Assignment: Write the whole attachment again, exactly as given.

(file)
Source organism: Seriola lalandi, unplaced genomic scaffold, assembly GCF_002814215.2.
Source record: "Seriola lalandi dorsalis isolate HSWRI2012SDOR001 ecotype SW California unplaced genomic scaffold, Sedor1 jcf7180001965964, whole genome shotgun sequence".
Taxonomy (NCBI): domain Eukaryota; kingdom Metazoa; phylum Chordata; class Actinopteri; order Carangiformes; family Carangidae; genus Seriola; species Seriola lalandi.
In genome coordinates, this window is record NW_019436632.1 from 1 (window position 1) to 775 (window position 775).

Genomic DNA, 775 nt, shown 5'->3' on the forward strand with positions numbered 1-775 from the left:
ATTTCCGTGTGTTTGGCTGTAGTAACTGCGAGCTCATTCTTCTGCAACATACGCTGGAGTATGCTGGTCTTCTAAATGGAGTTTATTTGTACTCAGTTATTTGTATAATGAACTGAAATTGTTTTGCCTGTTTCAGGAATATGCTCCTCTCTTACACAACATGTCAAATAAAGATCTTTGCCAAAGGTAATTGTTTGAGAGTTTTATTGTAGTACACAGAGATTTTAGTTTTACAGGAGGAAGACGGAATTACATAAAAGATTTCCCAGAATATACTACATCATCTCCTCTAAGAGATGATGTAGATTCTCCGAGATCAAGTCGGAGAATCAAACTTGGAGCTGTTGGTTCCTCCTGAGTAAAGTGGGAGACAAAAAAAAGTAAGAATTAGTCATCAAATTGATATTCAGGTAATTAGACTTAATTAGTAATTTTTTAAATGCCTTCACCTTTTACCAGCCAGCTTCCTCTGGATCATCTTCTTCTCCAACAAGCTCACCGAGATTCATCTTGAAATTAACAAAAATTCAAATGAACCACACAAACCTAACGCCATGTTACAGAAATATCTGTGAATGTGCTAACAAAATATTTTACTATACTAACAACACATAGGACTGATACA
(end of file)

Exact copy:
Source organism: Seriola lalandi, unplaced genomic scaffold, assembly GCF_002814215.2.
Source record: "Seriola lalandi dorsalis isolate HSWRI2012SDOR001 ecotype SW California unplaced genomic scaffold, Sedor1 jcf7180001965964, whole genome shotgun sequence".
Taxonomy (NCBI): domain Eukaryota; kingdom Metazoa; phylum Chordata; class Actinopteri; order Carangiformes; family Carangidae; genus Seriola; species Seriola lalandi.
In genome coordinates, this window is record NW_019436632.1 from 1 (window position 1) to 775 (window position 775).

Genomic DNA, 775 nt, shown 5'->3' on the forward strand with positions numbered 1-775 from the left:
ATTTCCGTGTGTTTGGCTGTAGTAACTGCGAGCTCATTCTTCTGCAACATACGCTGGAGTATGCTGGTCTTCTAAATGGAGTTTATTTGTACTCAGTTATTTGTATAATGAACTGAAATTGTTTTGCCTGTTTCAGGAATATGCTCCTCTCTTACACAACATGTCAAATAAAGATCTTTGCCAAAGGTAATTGTTTGAGAGTTTTATTGTAGTACACAGAGATTTTAGTTTTACAGGAGGAAGACGGAATTACATAAAAGATTTCCCAGAATATACTACATCATCTCCTCTAAGAGATGATGTAGATTCTCCGAGATCAAGTCGGAGAATCAAACTTGGAGCTGTTGGTTCCTCCTGAGTAAAGTGGGAGACAAAAAAAAGTAAGAATTAGTCATCAAATTGATATTCAGGTAATTAGACTTAATTAGTAATTTTTTAAATGCCTTCACCTTTTACCAGCCAGCTTCCTCTGGATCATCTTCTTCTCCAACAAGCTCACCGAGATTCATCTTGAAATTAACAAAAATTCAAATGAACCACACAAACCTAACGCCATGTTACAGAAATATCTGTGAATGTGCTAACAAAATATTTTACTATACTAACAACACATAGGACTGATACA